Cooper Brothers in concert at Stone Crop Acres

Cooper Brothers – Supplied photo.

MORRISBURG – The Cooper Brothers are Canadian country rock royalty.

They have performed with artists ranging from the Doobie Brothers and Joe Cocker, to the Allman Brothers Band and Charlie Daniels. Songs penned by Richard Cooper, including “The Dream Never Dies,” have become some of the most performed songs on radio, sung by artists from all the musical genres. Originally founded in 1974 by Brian and Dick Cooper and their long-time friend, Terry King, the band was hugely popular with fans and critics alike, winning numerous Canadian musical awards, and extensively travelling throughout North America.

The Cooper Brothers are coming to Stone Crop Acres Winery, courtesy of Harmony Concerts, for one performance only, at 3 pm on Sunday, October 2, 2022. And to add to the audience’s pleasure, Graham Greer, originally of the Bar Stool Prophets, now an exciting free-lance performer, will be opening for their show, and joining the Cooper Brothers for a couple of numbers later in the program.

I had the opportunity to talk to Dick Cooper about the Cooper Brothers extraordinary career. Among many others, Dick has written such billboard hits as “Rock and Roll Cowboys” and “I’ll Know Her When I See Her.”

“We always called The Cooper Brothers sound ‘country rock’,” he said. “It was Capricorn Records who decided to promote us as Southern Rock. The fact is, like all bands of our vintage, our music was inspired by groups like the Beatles, and, when I began writing songs, I was also influenced by performers like James Taylor and Jackson Brown.”
The Cooper Brothers are known for their great harmonies. “Groups like the Beach Boys also gave us ideas for our harmonies. One band member was really into country and we got interested in that.”

After a hugely successful performance history, in 1983, following the release of a last album, Reach for the Sky, the Cooper Brothers broke up for a time. “Our ‘break-up’ has a weird history,” Dick explained. “We weren’t feuding or mad at each other or anything like that. We split up mostly due to bad luck. Two of the labels we were signed with went bankrupt, and we just decided to part ways.”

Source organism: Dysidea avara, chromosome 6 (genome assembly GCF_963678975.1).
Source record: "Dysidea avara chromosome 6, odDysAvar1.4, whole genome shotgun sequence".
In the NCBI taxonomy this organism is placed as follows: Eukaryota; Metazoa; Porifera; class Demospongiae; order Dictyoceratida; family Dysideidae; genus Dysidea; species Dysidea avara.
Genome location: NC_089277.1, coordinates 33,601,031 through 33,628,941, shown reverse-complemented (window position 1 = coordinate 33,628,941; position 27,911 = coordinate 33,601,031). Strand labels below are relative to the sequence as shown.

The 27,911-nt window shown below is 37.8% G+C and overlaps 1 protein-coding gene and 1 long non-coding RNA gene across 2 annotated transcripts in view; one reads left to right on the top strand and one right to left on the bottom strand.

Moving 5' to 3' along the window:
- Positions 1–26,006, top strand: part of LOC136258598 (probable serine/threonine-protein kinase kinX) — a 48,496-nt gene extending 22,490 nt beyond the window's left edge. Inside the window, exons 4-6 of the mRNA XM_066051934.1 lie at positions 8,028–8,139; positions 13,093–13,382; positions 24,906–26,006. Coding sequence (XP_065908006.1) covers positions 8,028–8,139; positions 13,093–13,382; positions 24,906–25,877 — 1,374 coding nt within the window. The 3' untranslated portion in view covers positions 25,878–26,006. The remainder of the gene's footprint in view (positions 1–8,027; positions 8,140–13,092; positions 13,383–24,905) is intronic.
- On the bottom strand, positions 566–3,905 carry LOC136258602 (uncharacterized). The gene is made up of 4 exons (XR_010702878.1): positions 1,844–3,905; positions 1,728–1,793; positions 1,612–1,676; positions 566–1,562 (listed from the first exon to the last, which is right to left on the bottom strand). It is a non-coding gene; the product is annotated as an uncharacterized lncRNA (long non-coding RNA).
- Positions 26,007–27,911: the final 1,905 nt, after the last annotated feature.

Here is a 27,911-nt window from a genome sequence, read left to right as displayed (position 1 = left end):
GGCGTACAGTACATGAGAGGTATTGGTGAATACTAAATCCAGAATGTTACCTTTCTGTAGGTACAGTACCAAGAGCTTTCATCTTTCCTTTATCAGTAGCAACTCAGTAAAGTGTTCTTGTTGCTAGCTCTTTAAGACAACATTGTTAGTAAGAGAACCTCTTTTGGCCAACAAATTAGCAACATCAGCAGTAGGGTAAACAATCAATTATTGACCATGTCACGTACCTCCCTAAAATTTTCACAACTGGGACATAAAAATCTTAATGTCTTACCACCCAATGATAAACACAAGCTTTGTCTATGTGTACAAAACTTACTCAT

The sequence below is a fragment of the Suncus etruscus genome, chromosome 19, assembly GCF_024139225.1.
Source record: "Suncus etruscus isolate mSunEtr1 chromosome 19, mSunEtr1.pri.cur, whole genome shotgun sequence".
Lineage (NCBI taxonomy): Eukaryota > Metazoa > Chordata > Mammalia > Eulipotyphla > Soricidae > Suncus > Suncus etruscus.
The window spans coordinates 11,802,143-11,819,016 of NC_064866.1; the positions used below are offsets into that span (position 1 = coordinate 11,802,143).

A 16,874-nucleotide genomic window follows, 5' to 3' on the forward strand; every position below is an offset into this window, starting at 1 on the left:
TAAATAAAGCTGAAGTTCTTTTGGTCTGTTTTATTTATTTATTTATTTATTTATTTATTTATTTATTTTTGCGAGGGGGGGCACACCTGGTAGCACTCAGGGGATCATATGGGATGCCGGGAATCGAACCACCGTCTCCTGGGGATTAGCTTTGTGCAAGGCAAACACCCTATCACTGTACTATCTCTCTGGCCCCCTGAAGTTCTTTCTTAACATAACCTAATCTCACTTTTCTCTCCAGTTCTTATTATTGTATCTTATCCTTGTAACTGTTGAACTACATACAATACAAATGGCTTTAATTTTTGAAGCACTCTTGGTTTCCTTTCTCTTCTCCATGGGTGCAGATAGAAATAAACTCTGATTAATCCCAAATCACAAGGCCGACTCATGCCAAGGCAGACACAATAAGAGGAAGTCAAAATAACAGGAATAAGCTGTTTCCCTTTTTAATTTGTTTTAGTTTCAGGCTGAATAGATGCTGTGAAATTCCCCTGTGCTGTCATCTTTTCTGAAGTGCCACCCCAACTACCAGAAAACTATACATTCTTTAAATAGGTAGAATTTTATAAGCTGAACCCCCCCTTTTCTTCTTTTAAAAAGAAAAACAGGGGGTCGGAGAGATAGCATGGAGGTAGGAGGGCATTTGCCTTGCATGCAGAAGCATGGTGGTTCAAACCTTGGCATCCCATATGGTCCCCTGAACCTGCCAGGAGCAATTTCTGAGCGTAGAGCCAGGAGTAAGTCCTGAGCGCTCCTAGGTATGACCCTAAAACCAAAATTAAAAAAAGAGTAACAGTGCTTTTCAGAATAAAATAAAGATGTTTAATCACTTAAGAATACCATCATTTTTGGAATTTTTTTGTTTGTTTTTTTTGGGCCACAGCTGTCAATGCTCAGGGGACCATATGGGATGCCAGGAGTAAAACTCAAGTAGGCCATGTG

Dick moved for a time from music into a career as a screen writer for children’s television. “But,” he said, “music was always my first love, and when we decided to re-unite (2006), I was glad to return. This time, however, the band made some decisions. We decided we were not compromising any more, no more dictates from above. Our labels, our music, would be on our own terms from now on, not some corporation’s. And since then, the Cooper Brothers have played the music we want, we have better gigs, and we produce our own records. The whole thing has been a lot of fun.”

COVID, of course, halted live performances for quite a while. “I decided that if I was going to be trapped in a basement, I was going to be productive,” Dick laughed. He devoted his time fully to song writing, both for the Cooper Brothers and for other performers including the Horojo Blues Band, for whom he wrote nine original songs. “The songs I write depend, obviously, on the artist I am writing for. Relationships. Politics. There are different tropes for blues singers, for rock, or for female artists. This can be challenging. But when it comes to the Cooper Brothers,” he laughed, “I just write whatever comes into my head.”

The band is definitely excited about the return to live performances. “We only play five or six concerts over the summer: we’re no longer ready for non-stop ‘on the road,’ like in the old days. But I think, at this point in our careers, that audiences have really missed our kind of music. We’re a big band, with seven of us on stage, not just a couple of people with guitars in a bar. And we go full bore. Ours is always a big sound, backed up by multiple instruments. And the audience gets the ‘full meal deal’ when the Cooper Brothers are on stage.”

The full band is coming to Stone Crop Acres for the concert. Also joining them on the stage will be talented singer Sherri Harding, “a great addition to the band.” The other musicians in the group are among the best artists in the business. “The least talented are probably Brian and me,” Dick added, tongue-in-cheek, “but the band can’t kick us out. We have job security.”

The Playlist for the October 2 show at the Winery will be exciting, including vintage Cooper Brothers hits, and musical selections from the Allman Brothers and other rock greats. “Graham Greer, who has worked with us before, lately at Bluesfest, is going to join us on stage for some numbers. It’s going to be a blast,” said Dick Cooper. “We have new albums coming out over the winter. The Cooper Brothers will continue singing: we love it.”

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